I wish that the story ends there, but it does not. After 1 year of no gaming, I met the girl of my dreams. She is funny, smart, cute, shares a lot of my hobbies, and is overall, an amazing person to be around. I also found that she is a gamer that plays League of Legends. The game whose account I deleted a year ago!
I wanted to share as many hobbies with her as much possible, so I got another laptop and installed League back on it. I argued that this was to get closer with the girl I liked and that I would only play with her, and never alone or with others.
It worked for the first few months. Sharing a hobby with someone you like is an amazing feeling. Eventually, I asked her out, and we became a couple. Naturally, our game time together increased.
However, as we played, I noticed a lot of toxic players which brought my mood down.
I especially hated when a mistake I made led to her death (in the game of course). In an attempt to compensate for this, I wanted to play more, to get better.
However, unlike me, my girlfriend is someone that can actually game in moderation. She would only play a few hours a week, and there would be days when she simply does not feel like playing, so I started to also have times when I played alone. This time gradually increased, and when I met especially toxic players, I switched to other games. This went on for about a year.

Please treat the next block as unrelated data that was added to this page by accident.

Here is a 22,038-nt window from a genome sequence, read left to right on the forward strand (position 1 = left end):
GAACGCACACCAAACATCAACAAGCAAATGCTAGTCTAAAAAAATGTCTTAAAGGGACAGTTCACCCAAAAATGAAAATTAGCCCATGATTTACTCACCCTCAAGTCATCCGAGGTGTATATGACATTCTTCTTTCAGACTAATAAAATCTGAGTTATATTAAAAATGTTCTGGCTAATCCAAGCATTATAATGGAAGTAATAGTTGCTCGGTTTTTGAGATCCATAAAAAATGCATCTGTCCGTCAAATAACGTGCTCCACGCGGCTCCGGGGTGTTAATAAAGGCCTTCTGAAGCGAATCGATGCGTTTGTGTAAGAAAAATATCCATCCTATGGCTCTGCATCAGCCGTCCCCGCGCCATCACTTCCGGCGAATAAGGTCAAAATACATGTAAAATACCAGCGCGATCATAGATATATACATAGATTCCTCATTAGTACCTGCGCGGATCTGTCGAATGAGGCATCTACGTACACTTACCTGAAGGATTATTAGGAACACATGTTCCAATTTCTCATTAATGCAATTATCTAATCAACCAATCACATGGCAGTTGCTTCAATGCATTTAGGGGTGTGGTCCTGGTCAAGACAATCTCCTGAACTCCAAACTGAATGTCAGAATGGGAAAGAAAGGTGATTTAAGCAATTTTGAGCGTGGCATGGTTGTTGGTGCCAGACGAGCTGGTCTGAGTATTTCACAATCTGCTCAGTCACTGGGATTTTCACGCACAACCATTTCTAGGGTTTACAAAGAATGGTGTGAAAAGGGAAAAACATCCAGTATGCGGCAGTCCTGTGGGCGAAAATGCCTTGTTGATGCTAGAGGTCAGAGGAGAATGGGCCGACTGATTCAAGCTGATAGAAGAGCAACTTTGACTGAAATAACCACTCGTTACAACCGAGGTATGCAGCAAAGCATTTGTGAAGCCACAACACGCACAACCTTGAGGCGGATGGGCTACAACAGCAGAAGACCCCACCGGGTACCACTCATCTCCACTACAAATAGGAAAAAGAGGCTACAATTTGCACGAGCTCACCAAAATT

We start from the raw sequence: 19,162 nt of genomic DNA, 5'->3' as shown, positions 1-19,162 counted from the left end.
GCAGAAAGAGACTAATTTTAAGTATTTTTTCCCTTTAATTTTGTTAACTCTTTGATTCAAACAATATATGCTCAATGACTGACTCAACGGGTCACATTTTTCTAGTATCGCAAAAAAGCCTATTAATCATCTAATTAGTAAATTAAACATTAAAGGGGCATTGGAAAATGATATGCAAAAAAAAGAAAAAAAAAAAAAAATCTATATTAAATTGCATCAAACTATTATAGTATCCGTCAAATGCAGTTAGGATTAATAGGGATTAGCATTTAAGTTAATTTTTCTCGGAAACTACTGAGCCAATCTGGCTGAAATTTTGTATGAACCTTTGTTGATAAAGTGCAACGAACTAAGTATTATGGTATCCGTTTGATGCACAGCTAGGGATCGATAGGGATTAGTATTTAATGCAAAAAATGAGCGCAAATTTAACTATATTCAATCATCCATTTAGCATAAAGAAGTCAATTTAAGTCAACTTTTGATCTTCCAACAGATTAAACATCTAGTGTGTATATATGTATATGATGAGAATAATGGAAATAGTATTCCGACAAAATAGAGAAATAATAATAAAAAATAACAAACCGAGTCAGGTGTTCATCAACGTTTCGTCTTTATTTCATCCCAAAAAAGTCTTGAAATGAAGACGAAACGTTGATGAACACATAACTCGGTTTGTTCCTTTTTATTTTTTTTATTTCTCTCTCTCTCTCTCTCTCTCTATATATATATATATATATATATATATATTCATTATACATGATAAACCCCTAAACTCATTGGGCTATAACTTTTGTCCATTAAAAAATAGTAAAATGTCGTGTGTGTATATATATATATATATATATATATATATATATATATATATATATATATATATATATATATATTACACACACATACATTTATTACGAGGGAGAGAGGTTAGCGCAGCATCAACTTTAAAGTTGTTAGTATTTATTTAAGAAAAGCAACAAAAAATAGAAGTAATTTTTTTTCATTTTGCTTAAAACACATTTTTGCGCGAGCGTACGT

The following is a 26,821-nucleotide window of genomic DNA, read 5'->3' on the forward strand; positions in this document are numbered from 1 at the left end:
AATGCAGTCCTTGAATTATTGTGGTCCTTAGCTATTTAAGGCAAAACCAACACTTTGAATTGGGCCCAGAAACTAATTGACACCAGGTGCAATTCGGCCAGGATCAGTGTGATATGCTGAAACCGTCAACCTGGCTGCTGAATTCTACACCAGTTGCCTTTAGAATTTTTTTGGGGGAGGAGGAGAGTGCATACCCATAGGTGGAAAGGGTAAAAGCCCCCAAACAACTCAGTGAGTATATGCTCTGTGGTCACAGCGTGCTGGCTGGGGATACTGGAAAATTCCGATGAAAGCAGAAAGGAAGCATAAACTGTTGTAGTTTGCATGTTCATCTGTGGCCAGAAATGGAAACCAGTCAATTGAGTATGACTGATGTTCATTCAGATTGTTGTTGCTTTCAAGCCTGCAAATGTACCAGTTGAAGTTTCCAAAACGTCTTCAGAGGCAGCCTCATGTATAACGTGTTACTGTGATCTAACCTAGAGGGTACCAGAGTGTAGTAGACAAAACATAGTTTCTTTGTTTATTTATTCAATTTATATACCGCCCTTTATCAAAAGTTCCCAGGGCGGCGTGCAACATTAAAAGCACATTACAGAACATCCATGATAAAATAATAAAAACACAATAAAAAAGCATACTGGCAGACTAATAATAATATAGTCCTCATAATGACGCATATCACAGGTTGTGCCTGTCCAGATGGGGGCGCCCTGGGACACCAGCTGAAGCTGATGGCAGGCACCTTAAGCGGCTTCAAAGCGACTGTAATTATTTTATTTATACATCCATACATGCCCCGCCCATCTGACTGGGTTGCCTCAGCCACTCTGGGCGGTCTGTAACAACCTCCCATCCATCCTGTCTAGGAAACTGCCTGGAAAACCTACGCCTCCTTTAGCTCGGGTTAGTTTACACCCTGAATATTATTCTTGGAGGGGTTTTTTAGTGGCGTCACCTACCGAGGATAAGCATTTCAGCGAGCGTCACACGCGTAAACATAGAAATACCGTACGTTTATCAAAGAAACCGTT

After a year of gaming again, I noticed a change in my behaviour. I noticed that I was less and less patient with people around me, including my girlfriend. When I was at work, I was secretly searching for gaming strategies. When I was not gaming, I was thinking about gaming, and when my girlfriend was talking to me, it was getting harder and harder to focus. After 20 hours of gaming in a weekend, I knew that I had become addicted again.
I told my girlfriend that I was going on a video game detox.
It is a shame that we can’t enjoy video games together anymore, but I got some key takeaways from this experience:
- For some people, gaming relapses can come in huge waves. For me, it was subtle. So subtle, in fact, that I didn’t even realize it until I was addicted again.
- Some people are more prone to gaming addiction. My girlfriend has been gaming since she was a kid, and even now, she can game in moderation and has a healthy relationship with this activity.
- I was much more willing to do chores and be helpful to others since I have a lot more time.
- I did my homework early! I can’t remember the last time I’ve ever done that in my life.
- I was more attentive and focused on the present. Daydreaming about gaming was also an addiction. But without gaming, the endless daydreaming had also gone away.
I plan to continue with this detox, and the eventual goal is to never play video games again. I know I will get urges, and I may reason myself back to gaming again, but this 2nd time is much easier than the first, and I know if there ever is a 3rd time, it will be even easier.
Story submitted by Jason.